She frequently mentioned her husband, Herman, on the show, in a warm, family, light (and often humorous) context. Herman Newman was an affable, popular professor of English at University of Cincinnati, and maintained an identity separate from the program and his wife's celebrity.[2] Adopted daughter Candy Newman became an integral part of The 50/50 Club. Candy died of breast cancer (her doctor was Dr. Charles Barrett, and she had undergone a radical mastectomy at Cincinnati's Holmes Hospital) in 1966.[1] Ruth suffered a series of small strokes which took her off the air for some time.[2][3] Those close to Miss Lyons say Candy's death took the life out of her as well.[10] Ruth Lyons retired from broadcasting in 1967.[2][3] She died on November 7, 1988.

The Ruth Lyons Christmas Fund began in 1939 and still provides Cincinnati-area hospitalized children with toys, Christmas decorations and even needed hospital equipment.[4] Since its beginning, the fund has raised tens of millions of dollars.[2][11]


  1. ^ a b c d e Banks, Michael A., ed. (2009). Before Oprah: Ruth Lyons, the Woman Who Invented Talk TV. Orange Frazer Press. p. 260. ISBN 1-933197-49-8. Retrieved 18 February 2011. 
  2. ^ a b c d e f g h i j k "Broadcast Pioneer Dies At 81". Portsmouth Daily Times. 8 November 1988. Retrieved 2 April 2011.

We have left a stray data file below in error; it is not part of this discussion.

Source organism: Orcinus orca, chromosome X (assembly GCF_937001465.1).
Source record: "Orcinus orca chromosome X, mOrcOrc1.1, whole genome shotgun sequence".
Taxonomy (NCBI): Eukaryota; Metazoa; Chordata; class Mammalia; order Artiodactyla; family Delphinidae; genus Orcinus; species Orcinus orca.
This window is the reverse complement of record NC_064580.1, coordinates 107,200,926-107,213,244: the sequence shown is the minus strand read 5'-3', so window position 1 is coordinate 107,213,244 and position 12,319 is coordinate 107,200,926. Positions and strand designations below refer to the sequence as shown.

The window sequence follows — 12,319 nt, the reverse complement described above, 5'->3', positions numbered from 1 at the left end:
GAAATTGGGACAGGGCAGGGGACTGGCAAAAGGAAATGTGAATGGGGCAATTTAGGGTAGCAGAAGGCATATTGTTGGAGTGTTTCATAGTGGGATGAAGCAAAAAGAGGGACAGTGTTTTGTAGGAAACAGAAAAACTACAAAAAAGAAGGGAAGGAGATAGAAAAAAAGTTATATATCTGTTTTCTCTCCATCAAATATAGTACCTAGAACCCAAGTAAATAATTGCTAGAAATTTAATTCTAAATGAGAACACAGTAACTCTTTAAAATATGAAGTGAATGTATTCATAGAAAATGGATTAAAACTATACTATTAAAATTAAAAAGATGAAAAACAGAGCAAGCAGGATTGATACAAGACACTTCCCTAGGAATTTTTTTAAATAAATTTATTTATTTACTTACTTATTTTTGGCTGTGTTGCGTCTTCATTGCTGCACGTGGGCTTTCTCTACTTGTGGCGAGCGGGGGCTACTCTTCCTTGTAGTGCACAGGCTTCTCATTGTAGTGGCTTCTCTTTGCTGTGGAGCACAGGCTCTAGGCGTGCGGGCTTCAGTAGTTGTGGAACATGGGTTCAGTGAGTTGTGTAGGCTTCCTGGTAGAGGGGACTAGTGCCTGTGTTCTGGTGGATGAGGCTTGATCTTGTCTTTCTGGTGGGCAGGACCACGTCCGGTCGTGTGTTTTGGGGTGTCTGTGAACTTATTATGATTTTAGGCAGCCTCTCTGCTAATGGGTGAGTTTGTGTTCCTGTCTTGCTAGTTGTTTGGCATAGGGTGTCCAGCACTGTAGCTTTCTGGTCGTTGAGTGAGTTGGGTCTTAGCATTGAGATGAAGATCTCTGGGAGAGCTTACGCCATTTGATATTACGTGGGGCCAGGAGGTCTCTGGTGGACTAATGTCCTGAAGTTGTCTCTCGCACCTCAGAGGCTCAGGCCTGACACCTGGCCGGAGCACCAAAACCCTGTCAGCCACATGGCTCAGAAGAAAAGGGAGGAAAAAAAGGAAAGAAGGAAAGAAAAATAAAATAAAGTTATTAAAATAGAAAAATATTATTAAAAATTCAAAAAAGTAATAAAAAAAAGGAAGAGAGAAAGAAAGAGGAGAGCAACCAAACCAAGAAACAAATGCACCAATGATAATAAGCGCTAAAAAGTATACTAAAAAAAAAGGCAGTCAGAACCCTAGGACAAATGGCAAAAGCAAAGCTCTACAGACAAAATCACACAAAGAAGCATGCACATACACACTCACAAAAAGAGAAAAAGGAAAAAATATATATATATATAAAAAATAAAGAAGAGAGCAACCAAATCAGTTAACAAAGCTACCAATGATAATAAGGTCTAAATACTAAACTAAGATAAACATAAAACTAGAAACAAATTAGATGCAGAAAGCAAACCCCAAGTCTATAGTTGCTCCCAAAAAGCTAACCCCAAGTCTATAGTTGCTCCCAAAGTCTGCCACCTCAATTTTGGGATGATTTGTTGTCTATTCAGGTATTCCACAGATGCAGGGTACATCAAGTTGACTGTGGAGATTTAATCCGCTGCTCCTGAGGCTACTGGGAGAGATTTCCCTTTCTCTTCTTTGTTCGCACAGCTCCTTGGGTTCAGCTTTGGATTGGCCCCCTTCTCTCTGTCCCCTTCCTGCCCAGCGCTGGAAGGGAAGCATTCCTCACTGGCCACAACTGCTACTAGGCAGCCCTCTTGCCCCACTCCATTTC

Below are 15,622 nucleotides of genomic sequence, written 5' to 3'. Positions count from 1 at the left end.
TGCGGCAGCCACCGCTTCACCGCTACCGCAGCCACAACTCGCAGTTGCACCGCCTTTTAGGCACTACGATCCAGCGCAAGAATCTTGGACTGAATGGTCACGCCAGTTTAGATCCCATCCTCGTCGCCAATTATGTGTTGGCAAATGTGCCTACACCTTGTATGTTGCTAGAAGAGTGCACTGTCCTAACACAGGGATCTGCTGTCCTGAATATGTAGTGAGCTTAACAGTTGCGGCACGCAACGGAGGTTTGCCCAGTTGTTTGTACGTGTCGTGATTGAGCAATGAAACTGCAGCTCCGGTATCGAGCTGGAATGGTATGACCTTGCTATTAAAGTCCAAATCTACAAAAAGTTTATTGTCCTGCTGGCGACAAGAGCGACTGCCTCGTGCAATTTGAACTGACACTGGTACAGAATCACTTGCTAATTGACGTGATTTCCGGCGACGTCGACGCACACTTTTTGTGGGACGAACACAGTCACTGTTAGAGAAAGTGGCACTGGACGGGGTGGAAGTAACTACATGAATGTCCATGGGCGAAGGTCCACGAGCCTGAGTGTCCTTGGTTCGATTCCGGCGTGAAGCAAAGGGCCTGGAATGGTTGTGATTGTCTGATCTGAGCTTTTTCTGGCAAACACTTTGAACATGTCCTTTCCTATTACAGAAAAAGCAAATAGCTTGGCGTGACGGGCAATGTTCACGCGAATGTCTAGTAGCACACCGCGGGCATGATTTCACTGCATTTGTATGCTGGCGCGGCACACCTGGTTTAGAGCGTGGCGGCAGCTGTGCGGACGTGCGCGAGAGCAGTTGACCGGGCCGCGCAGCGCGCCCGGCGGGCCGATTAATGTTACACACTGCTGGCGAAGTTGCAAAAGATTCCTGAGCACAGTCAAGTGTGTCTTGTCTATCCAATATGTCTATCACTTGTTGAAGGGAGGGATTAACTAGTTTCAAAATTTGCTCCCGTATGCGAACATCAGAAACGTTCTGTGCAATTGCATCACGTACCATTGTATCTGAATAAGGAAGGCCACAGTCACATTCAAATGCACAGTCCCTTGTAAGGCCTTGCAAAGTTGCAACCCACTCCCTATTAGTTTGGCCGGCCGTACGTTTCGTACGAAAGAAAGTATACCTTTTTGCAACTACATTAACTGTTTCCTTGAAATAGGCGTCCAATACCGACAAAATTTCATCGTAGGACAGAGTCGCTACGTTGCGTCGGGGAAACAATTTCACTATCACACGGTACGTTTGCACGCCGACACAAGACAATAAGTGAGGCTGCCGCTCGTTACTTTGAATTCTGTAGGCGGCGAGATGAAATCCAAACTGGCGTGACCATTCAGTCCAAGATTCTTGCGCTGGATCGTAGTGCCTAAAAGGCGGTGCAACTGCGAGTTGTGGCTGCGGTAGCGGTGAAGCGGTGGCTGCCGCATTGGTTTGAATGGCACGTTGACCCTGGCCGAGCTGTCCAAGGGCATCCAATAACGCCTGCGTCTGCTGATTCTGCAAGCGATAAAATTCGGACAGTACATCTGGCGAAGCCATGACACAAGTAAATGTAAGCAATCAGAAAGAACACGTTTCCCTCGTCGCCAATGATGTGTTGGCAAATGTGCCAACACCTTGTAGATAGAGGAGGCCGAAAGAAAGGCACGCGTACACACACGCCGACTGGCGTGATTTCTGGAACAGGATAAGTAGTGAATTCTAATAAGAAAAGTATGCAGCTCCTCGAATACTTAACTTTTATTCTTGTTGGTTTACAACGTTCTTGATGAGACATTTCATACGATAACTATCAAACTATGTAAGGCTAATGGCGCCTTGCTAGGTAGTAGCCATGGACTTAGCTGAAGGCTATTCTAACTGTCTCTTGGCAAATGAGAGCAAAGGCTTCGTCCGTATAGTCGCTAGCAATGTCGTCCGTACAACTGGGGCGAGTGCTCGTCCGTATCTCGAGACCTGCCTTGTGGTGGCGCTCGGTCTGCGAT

3. ^ a b c d e "Early TV Hostess Dies". The Bryan Times. 8 November 1988. Retrieved 2 April 2011. 
  4. ^ a b c d Greene, Bob (15 November 1988). "Ruth Lyons' talk show wasn't the trashy tabloid television of today". Bangor Daily News. Retrieved 2 April 2011. 
  5. ^ a b Radel, Cliff (17 October 2004). "Ruth Lyons, the film, coming soon". Cincinnati Enquirer. Retrieved 2 April 2011. 
  6. ^ "Rushville Suburb of Bentonville, Morning Radio Audience Learns". National Road Traveler. 25 July 1946. Retrieved 10 February 2011. 
  7. ^ "Bentonville Woman Dances With Frazier Thomas At Morning Matinee". National Road Traveler. 15 July 1948. Retrieved 10 February 2011. 
  8. ^ Thomas Quits WLW To Set Up Own Firm. Billboard. 26 February 1949. Retrieved 12 February 2011. 
  9. ^ Crosley, John (24 September 1952). "Radio and Television". The Portsmouth Times. Retrieved 2 April 2011. 
  10. ^ "Ruth Lyons To Return To Airwaves Oct. 10". The Portsmouth Times. 13 August 1966. Retrieved 2 April 2011. 
  11. ^ "Who Is Ruth Lyons?". WLWT. Retrieved 2 April 2011.